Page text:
Through the House of St Barnabas’ commitment to nurturing talent and collaborate with artists and curators, the grade I listed Georgian House has become one of the quirkiest and most vibrant exhibition spaces in London’s Soho. Placed amongst the elaborate Rococo plasterwork, possibly a creation of George Fawkes and Humphrey Willmot of Mansion House fame, are works by Damien Hirst, Tracey Emin, Jeff Koons, The Chapman Brothers, Roxy Walsh and Tom Gallant to name a few.

When Art Manager Ki Yoong invited him to take part in their contemporary art programme for 2018, Italian ceramicist Roberto Cambi suggested works and installations expressly chosen to complement a living and breathing historical building, a space defined both by the memories of its past and the social responsibilities for the future.

DICKENS’ GHOSTS

Paying homage to Charles Dickens’ connection to The House of St Barnabas, Roberto Cambi has created this playful installation of ghosts, ascending the historic plane trees to escape the walled garden – the inspiration for Dr Manette and Lucy’s home in A Tale of Two Cities.

“Ghosts all! The ghost of beauty, the ghost of stateliness, the ghost of elegance, the ghost of pride, the ghost of frivolity, the ghost of wit, the ghost of youth, the ghost of age, all waiting their dismissal from the desolate shore, all turning on him eyes that were changed by the death they had died in coming there.”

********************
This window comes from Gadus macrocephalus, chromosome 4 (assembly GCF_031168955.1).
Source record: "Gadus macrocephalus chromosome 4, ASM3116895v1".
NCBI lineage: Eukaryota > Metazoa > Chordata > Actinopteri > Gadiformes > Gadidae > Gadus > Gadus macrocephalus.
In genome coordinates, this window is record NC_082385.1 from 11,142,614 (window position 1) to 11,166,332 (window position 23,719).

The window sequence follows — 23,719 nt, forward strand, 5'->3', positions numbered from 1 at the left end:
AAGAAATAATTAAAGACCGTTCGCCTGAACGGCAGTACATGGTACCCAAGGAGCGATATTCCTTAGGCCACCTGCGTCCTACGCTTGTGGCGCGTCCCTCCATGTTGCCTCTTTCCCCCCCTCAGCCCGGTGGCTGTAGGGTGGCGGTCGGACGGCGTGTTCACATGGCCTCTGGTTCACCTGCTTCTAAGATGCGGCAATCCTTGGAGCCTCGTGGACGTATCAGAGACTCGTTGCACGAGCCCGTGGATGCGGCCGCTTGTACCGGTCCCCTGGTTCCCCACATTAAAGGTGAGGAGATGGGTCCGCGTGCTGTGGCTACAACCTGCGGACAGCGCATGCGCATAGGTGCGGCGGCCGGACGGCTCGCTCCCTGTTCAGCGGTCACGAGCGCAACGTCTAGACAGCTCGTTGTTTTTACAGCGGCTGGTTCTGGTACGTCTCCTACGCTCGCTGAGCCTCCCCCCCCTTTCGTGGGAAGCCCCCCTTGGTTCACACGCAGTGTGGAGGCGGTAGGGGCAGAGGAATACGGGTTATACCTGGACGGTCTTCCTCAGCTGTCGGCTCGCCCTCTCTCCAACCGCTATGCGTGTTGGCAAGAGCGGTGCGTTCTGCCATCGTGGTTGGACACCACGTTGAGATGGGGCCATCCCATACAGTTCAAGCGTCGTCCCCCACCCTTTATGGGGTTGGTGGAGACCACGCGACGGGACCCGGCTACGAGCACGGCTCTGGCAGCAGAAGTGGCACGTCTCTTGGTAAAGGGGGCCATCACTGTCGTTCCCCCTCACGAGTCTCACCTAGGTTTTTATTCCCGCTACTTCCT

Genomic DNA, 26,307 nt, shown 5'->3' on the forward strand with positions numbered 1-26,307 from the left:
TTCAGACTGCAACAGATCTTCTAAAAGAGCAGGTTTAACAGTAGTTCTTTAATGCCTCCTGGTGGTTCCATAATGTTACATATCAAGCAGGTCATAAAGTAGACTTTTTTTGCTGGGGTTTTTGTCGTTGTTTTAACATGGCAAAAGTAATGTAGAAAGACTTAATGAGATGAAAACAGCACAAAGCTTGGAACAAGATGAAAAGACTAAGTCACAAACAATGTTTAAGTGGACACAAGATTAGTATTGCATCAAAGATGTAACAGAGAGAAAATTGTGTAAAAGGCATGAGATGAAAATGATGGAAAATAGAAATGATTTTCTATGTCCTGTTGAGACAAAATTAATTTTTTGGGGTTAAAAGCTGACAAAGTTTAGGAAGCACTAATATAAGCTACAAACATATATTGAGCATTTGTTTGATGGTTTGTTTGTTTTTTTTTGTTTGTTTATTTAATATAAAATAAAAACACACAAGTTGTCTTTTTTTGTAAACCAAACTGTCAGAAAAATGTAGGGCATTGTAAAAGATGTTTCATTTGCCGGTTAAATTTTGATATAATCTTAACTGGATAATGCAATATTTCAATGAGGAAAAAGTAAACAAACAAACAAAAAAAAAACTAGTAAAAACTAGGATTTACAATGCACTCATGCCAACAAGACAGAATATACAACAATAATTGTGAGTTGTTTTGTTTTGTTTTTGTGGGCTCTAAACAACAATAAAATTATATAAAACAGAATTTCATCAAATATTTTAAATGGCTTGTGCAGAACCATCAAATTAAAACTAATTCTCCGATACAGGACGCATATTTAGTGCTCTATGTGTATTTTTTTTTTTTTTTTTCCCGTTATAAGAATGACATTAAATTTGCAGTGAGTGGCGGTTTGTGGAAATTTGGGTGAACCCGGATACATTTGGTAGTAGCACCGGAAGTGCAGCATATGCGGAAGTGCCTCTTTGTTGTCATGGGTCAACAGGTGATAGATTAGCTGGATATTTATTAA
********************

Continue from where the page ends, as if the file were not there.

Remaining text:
– Charles Dickens, A Tale of Two Cities

First seen on the island of San Servolo in the Venetian Lagoon, the installation is being exhibited in the Chapel of the House of St Barnabas in London.
Erected between 1862 and 1864, the building was partly designed from the plans of a Romanesque chapel attached to the Abbey of Montmajeur in Arles.
It is a symbolic and evocative setting for an installation which highlights the complex relations with rationality, faith and superstition.